Epidemiology of pediatric trauma during the COVID-19 pandemic shelter in place.
Surgery open science
2021; 6: 5-9
Introduction: The first COVID-19 cases occurred in the US in January of 2020, leading to the implementation of shelter in place. This study seeks to define the impact of shelter in place on the epidemiology of pediatric trauma.Methods: We examined pediatric trauma admissions at 5 Level 1 and 1 Level 2 US pediatric trauma centers between January 1 and June 30, 2017-2020. Demographic and injury data were compared between pre- and post-shelter in place patient cohorts.Results: A total of 8772 pediatric trauma activations were reviewed. There was a 13% decrease in trauma volume in 2020, with a nadir at 16 days following implementation of shelter in place. Injury severity scores were higher in the post-shelter in place cohort. The incidence of nonmotorized vehicle accidents and gunshot wounds increased in the post-shelter in place cohort.Conclusion: We found an overall decrease in pediatric trauma volume following shelter in place. However, injuries tended to be more severe. Our findings help inform targeted injury prevention campaigns during future pandemics.
View details for DOI 10.1016/j.sopen.2021.06.001
View details for PubMedID 34308327
Serial Reduction of an Extremely Large Gastroschisis using Vacuum-Assisted Closure.
European journal of pediatric surgery reports
2018; 6 (1): e97–e99
We herein describe a case of serial reduction of an extremely large and complex gastroschisis using vacuum-assisted closure (VAC) therapy in a boy born at 35 5/7 weeks' gestation. A spring-loaded silicone silo was placed at birth. By day of life (DOL) 22, minimal visceral contents had been reduced, and the silo was difficult to maintain due to the size of the fascial defect and loss of abdominal domain. A bespoke VAC dressing was constructed, and biweekly dressing changes allowed gradual reduction of the gastroschisis until the viscera were consolidated. By DOL 50, the viscera were completely reduced, and VAC therapy was discontinued. Feeds were commenced on DOL 57 and increased to goal by DOL 86. The baby was discharged home on DOL 115. We conclude that VAC dressings can be used to aid gradual reduction of an extremely large gastroschisis, particularly in medical fragile infants.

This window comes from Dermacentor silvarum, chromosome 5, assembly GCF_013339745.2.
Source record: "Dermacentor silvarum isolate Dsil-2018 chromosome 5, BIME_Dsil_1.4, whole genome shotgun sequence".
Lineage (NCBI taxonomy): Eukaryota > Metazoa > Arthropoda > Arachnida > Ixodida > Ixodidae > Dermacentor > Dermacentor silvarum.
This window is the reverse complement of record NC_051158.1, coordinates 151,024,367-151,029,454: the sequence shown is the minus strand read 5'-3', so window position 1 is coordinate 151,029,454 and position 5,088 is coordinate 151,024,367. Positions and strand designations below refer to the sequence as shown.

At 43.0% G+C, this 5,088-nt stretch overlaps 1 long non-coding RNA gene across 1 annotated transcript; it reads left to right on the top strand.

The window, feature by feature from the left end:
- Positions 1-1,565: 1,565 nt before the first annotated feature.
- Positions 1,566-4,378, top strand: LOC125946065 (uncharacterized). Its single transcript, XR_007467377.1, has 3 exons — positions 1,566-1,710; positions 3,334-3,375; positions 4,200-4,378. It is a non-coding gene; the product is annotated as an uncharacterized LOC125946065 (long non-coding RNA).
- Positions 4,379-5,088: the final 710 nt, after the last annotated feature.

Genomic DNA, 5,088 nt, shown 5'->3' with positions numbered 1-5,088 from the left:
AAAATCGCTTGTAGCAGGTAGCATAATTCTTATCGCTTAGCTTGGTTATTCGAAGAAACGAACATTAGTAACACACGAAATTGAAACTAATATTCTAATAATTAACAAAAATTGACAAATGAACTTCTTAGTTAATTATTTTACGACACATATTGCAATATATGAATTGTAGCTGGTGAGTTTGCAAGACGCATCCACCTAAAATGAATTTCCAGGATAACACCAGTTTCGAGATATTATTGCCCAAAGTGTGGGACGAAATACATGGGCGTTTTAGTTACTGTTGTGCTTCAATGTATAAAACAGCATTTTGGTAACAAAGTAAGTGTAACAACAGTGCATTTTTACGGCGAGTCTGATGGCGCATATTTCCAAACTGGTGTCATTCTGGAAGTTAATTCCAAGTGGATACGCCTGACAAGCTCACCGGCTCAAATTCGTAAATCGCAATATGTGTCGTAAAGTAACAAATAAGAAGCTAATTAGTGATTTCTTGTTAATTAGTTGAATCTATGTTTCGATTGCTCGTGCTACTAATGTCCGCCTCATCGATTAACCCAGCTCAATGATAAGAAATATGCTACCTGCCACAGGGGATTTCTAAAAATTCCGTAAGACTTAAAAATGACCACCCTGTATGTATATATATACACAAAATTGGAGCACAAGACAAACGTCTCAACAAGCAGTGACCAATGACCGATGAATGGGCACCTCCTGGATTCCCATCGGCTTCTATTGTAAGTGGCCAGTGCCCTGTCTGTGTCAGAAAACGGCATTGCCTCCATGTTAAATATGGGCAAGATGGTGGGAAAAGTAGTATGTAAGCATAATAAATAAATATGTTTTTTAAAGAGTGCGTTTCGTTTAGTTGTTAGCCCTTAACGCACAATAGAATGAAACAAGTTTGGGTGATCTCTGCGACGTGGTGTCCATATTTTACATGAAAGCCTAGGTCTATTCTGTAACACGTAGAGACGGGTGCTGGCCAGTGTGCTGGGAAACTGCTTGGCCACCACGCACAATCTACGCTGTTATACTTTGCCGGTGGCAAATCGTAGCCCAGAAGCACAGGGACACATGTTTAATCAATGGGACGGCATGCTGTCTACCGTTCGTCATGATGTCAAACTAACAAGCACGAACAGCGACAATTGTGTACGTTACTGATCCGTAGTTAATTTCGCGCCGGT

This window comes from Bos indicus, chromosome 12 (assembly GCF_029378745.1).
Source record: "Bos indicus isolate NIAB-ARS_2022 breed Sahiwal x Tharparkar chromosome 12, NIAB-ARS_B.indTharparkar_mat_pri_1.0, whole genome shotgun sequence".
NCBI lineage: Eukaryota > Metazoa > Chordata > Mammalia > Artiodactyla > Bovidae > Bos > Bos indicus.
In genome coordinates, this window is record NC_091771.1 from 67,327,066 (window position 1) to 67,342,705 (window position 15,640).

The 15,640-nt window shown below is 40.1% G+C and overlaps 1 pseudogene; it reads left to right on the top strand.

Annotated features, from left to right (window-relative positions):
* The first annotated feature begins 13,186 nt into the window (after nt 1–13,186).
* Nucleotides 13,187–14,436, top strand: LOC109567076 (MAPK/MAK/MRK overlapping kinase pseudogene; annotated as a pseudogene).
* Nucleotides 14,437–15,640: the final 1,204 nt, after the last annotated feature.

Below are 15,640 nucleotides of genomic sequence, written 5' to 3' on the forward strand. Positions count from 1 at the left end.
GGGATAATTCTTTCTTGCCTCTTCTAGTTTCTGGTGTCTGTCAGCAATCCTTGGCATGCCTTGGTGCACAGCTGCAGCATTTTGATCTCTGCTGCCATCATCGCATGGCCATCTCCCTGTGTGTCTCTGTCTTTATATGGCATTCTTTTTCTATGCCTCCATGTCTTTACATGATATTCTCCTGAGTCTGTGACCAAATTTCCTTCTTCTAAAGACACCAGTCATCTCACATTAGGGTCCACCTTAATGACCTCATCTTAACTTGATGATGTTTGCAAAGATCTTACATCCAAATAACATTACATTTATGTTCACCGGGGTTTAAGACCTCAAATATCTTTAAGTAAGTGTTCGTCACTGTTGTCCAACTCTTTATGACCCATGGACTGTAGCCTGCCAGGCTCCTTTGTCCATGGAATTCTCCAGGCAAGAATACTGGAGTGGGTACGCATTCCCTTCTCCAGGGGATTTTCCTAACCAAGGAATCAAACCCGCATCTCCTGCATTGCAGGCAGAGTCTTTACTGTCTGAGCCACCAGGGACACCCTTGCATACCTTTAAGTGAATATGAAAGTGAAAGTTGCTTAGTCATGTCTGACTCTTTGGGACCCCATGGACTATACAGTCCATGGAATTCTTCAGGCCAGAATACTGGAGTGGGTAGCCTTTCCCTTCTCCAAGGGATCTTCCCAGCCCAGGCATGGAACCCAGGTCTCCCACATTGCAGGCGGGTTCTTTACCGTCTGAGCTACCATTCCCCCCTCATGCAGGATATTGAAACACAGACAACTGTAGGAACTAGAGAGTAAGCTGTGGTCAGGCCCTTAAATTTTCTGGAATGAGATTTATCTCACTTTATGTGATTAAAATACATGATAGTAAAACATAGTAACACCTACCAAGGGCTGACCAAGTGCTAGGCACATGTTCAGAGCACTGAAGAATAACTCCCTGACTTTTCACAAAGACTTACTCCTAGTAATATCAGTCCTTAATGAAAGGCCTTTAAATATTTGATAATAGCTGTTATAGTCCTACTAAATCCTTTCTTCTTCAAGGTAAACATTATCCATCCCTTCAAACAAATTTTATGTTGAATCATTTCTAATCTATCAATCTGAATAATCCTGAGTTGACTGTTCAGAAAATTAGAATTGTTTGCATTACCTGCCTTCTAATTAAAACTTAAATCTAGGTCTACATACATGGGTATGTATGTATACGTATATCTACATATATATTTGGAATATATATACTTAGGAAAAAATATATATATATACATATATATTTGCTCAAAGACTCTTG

View details for PubMedID 30591853
A COMPARISON OF ACCIDENTAL AND NONACCIDENTAL TRAUMA: IT IS WORSE THAN YOU THINK
JOURNAL OF EMERGENCY MEDICINE
2015; 48 (3): 274-279
Child abuse, or nonaccidental trauma (NAT), is a major cause of pediatric morbidity and mortality, and is often unrecognized. Our hypothesis was that injuries due to accidental trauma (AT) and NAT are significantly different in incidence, injury, severity, and outcome, and are often unrecognized.Our aim was to carry out an examination of the differences between pediatric injuries due to AT and NAT regarding incidence, demographics, injury severity, and outcomes.A 4-year retrospective review of the Trauma Registry at Children's Medical Center Dallas, a large Level I pediatric trauma center, comparing incidence, age, race, trauma activation, intensive care unit (ICU) need, Injury Severity Score (ISS), and mortality between AT and NAT patients was carried out.There were 5948 admissions, 92.5% were AT and 7.5% were NAT victims. The NAT patients were younger (1.8 ± 3.3 years vs. 6.8 ± 4.2 years for AT patients; p < 0.01), more often required an ICU stay (NAT 36.5% vs. 13.8% for AT patients; p < 0.0001), and had a higher ISS 14.0 ± 9.7 vs. 7.5 ± 7.2; p < 0.0001). The mortality rate in NAT was 8.9% vs. 1.4% for AT (p < 0.001). Of the 40 NAT patients who ultimately died, 17.5% were not initially diagnosed as NAT.NAT victims differ significantly from the AT patients, with a greater severity of injury and a 6-fold higher mortality rate. Delayed recognition of NAT occurred in almost 20% of the cases. It is generally accepted that NAT is underestimated. Its increased mortality rate and severity of injury are also not well recognized compared to the typical pediatric trauma child.
View details for DOI 10.1016/j.jemermed.2014.07.030
View details for Web of Science ID 000350581300007
View details for PubMedID 25278136